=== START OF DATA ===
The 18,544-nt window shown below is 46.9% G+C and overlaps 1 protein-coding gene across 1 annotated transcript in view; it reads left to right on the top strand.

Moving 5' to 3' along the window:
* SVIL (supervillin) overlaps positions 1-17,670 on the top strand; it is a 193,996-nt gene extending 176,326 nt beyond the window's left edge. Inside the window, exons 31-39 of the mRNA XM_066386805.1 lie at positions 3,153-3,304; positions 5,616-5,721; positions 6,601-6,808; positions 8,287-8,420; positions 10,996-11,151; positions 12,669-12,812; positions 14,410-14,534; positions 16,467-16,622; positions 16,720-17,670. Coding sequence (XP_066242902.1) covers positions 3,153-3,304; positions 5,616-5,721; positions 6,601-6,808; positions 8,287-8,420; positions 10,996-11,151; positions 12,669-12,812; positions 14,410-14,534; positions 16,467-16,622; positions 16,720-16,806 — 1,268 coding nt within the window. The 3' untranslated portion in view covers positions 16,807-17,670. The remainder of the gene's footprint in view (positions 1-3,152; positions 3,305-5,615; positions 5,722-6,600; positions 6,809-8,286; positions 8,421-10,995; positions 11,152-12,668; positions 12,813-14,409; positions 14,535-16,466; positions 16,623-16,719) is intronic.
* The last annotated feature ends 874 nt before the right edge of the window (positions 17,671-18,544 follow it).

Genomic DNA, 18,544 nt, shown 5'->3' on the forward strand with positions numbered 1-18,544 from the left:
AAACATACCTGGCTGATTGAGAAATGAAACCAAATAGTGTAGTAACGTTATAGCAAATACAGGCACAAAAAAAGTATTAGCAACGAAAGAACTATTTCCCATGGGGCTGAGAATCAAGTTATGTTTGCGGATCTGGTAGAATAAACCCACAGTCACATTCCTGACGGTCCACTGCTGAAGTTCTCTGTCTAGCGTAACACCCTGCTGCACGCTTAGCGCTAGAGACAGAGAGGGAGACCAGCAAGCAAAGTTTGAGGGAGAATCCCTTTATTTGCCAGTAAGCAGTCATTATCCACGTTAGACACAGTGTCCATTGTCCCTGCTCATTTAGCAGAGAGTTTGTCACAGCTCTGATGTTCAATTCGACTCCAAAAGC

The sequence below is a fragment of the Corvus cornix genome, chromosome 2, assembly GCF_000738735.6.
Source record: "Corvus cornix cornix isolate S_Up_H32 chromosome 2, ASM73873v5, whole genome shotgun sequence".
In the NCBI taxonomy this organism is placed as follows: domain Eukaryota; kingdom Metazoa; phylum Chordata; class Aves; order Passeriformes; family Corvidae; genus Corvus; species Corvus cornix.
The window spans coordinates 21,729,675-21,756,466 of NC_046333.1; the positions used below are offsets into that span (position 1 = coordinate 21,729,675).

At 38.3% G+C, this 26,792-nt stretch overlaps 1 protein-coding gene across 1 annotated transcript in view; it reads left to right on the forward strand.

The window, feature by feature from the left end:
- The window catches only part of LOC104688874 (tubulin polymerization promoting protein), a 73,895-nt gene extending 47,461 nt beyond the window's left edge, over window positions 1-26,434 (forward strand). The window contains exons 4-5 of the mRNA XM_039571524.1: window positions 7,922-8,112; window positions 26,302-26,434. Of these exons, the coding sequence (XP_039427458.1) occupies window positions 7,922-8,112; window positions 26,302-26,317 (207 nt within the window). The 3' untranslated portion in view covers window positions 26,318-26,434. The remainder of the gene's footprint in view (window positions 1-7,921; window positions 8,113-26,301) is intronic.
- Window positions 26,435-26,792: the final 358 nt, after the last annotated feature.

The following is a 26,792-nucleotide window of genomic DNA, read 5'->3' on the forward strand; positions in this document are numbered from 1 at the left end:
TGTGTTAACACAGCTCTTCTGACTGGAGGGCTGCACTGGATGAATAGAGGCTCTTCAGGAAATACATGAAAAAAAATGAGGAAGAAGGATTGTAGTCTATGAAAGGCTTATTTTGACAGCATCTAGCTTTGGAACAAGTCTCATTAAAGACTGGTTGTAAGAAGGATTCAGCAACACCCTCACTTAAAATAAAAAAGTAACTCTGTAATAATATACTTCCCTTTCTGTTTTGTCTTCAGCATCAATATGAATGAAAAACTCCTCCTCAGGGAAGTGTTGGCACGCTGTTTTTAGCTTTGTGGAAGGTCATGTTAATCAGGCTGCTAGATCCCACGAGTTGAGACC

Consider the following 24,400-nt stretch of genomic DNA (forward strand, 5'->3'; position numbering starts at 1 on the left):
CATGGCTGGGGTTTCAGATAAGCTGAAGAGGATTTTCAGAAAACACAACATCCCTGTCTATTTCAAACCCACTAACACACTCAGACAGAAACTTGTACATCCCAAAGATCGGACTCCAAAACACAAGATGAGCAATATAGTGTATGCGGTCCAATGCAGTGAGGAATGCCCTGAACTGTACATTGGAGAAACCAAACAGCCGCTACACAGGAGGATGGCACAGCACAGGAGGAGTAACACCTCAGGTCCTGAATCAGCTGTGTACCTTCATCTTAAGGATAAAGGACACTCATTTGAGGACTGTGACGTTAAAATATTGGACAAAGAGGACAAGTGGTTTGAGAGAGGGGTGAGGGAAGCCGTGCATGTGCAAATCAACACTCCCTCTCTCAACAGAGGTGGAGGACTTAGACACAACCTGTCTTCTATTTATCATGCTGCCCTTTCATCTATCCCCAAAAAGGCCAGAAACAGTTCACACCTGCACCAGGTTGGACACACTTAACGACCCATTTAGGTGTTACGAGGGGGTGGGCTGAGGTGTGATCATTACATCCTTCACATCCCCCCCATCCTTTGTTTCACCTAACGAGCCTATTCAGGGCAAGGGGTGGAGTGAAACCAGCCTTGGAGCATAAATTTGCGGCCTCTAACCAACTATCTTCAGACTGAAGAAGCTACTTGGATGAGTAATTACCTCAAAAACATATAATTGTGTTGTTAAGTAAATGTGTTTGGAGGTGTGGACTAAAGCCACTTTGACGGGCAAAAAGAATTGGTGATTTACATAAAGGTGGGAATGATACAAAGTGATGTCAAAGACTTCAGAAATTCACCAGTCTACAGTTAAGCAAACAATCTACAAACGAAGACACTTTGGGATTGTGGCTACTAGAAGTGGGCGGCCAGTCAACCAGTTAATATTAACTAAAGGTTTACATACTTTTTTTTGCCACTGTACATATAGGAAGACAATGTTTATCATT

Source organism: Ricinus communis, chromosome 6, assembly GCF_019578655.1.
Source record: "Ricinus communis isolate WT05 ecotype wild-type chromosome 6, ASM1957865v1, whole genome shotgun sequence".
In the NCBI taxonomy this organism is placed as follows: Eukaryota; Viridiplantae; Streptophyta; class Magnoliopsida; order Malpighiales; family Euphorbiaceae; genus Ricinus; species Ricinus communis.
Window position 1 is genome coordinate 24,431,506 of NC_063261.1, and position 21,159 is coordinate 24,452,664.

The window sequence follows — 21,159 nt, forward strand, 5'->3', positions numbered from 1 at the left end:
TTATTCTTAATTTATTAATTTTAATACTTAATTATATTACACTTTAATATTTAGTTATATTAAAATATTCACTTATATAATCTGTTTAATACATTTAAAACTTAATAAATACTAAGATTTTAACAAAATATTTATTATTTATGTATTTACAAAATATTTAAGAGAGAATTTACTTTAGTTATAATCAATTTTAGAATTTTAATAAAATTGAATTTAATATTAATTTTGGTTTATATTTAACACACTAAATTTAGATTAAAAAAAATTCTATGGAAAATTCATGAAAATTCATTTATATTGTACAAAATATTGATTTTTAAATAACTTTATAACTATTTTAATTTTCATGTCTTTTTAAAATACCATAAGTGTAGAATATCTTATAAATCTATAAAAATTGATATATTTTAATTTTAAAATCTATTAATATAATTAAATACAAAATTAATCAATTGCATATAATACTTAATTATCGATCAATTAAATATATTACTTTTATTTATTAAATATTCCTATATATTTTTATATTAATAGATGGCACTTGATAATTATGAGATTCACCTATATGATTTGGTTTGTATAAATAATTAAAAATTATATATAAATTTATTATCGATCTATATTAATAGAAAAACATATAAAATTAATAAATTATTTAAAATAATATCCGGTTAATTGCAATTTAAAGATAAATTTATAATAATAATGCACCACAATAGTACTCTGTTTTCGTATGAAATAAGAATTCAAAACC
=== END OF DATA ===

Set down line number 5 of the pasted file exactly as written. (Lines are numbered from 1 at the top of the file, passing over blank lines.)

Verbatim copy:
Genomic DNA, 18,544 nt, shown 5'->3' on the forward strand with positions numbered 1-18,544 from the left: